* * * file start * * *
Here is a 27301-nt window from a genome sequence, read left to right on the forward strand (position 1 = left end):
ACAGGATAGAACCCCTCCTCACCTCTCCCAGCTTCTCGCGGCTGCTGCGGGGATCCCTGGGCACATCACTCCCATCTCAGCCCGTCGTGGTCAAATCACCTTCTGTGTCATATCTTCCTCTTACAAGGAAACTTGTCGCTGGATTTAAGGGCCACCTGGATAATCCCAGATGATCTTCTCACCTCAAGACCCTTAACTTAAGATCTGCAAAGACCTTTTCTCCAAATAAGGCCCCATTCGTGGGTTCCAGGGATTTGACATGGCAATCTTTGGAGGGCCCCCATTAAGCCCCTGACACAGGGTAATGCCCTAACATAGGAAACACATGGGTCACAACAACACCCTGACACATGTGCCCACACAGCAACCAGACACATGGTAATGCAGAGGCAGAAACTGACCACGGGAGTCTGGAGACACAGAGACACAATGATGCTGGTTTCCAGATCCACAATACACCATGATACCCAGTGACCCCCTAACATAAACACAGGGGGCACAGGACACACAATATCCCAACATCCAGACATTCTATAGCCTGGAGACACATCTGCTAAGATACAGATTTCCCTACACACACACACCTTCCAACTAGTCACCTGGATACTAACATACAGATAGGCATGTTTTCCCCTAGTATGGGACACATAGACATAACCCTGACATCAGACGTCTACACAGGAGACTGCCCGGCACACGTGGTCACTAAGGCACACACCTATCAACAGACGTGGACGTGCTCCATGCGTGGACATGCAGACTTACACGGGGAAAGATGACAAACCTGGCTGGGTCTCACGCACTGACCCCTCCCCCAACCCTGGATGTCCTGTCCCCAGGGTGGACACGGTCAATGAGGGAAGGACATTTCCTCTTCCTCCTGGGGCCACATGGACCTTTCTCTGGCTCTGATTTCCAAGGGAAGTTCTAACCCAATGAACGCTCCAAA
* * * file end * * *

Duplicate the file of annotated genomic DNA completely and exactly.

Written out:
Here is a 27301-nt window from a genome sequence, read left to right on the forward strand (position 1 = left end):
ACAGGATAGAACCCCTCCTCACCTCTCCCAGCTTCTCGCGGCTGCTGCGGGGATCCCTGGGCACATCACTCCCATCTCAGCCCGTCGTGGTCAAATCACCTTCTGTGTCATATCTTCCTCTTACAAGGAAACTTGTCGCTGGATTTAAGGGCCACCTGGATAATCCCAGATGATCTTCTCACCTCAAGACCCTTAACTTAAGATCTGCAAAGACCTTTTCTCCAAATAAGGCCCCATTCGTGGGTTCCAGGGATTTGACATGGCAATCTTTGGAGGGCCCCCATTAAGCCCCTGACACAGGGTAATGCCCTAACATAGGAAACACATGGGTCACAACAACACCCTGACACATGTGCCCACACAGCAACCAGACACATGGTAATGCAGAGGCAGAAACTGACCACGGGAGTCTGGAGACACAGAGACACAATGATGCTGGTTTCCAGATCCACAATACACCATGATACCCAGTGACCCCCTAACATAAACACAGGGGGCACAGGACACACAATATCCCAACATCCAGACATTCTATAGCCTGGAGACACATCTGCTAAGATACAGATTTCCCTACACACACACACCTTCCAACTAGTCACCTGGATACTAACATACAGATAGGCATGTTTTCCCCTAGTATGGGACACATAGACATAACCCTGACATCAGACGTCTACACAGGAGACTGCCCGGCACACGTGGTCACTAAGGCACACACCTATCAACAGACGTGGACGTGCTCCATGCGTGGACATGCAGACTTACACGGGGAAAGATGACAAACCTGGCTGGGTCTCACGCACTGACCCCTCCCCCAACCCTGGATGTCCTGTCCCCAGGGTGGACACGGTCAATGAGGGAAGGACATTTCCTCTTCCTCCTGGGGCCACATGGACCTTTCTCTGGCTCTGATTTCCAAGGGAAGTTCTAACCCAATGAACGCTCCAAA